Artificial eye sees in the dark

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Taking inspiration from the eyes of an unusual fish, researchers have created a device that can improve the ability of cameras to capture images in low light.

Hongrui Jiang

The elephantnose fish (Gnathonemus petersii), is known for its low-light vision, and its retina has many reflective microscopic cups that collect light. Hongrui Jiang and his colleagues at the University of Wisconsin–Madison made an array of microscopic cups from glass, lined with reflective aluminium. By transferring the cups to a stretched silicone polymer sheet, the authors shaped the array into a retina-like dome (pictured). The cups concentrated incoming light, boosting the sensitivity of the eye by more than three times compared to cameras that did not use this device.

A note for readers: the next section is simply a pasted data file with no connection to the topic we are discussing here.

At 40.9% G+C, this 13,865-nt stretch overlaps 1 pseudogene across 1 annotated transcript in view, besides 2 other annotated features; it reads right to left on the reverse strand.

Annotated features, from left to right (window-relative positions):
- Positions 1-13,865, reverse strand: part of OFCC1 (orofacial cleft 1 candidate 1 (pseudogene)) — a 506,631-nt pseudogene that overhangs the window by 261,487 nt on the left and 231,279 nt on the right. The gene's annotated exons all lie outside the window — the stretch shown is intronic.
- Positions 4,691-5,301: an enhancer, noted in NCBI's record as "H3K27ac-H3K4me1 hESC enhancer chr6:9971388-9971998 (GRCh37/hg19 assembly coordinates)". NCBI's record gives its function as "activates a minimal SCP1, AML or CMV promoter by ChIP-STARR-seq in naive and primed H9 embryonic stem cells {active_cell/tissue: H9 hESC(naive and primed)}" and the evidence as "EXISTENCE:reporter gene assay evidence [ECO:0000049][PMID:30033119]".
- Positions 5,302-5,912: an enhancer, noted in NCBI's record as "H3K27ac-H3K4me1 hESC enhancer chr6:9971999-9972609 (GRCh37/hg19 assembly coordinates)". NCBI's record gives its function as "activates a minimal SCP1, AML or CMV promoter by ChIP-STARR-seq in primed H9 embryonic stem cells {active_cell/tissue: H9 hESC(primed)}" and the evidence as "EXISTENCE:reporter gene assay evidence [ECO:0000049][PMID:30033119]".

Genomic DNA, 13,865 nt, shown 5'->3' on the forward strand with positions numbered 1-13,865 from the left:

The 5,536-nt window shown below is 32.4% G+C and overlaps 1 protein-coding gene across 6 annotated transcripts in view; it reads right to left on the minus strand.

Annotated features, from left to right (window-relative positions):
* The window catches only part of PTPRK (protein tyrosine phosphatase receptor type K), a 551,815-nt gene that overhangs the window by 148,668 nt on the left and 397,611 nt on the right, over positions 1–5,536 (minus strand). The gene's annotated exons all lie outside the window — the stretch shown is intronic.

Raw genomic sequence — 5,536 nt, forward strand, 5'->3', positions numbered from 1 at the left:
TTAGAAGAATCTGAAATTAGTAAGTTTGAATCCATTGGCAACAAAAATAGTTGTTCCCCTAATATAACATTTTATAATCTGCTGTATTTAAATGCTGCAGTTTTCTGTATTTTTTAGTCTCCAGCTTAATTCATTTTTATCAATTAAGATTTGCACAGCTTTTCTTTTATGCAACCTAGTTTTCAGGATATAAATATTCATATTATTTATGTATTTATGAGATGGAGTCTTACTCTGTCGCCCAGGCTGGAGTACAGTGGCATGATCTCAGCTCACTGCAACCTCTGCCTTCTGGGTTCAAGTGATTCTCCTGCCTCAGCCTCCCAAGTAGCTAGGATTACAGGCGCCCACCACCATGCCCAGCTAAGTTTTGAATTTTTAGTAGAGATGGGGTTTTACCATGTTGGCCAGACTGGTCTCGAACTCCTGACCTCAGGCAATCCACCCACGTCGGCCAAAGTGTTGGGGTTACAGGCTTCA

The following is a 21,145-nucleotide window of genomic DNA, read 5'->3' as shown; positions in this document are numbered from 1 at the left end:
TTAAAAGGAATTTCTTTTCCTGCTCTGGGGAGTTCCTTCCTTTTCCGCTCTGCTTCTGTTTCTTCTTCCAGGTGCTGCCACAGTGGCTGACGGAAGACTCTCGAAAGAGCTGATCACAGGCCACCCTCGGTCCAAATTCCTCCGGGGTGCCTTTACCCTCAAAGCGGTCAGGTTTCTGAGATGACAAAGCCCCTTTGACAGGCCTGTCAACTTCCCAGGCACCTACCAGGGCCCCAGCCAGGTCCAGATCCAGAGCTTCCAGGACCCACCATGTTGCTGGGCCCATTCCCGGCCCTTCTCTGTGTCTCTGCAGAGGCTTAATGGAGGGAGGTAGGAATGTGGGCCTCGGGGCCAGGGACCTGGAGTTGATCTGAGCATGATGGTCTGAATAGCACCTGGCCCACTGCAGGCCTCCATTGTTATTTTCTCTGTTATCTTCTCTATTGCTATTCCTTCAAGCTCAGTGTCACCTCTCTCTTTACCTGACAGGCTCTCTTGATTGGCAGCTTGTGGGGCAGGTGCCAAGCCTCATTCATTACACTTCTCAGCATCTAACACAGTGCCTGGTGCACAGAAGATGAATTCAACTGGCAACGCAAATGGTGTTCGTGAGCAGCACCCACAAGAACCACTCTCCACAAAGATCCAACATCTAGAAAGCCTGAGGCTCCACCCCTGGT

The technique blurs the picture slightly, so the team applied an algorithm to sharpen it. The low-cost technique could enhance electronic sensors, which are reaching the limits of their sensitivity, and could have uses in night-vision robots, endoscopes and telescopes, say the authors.

Proc. Natl Acad. Sci. USA (2016)


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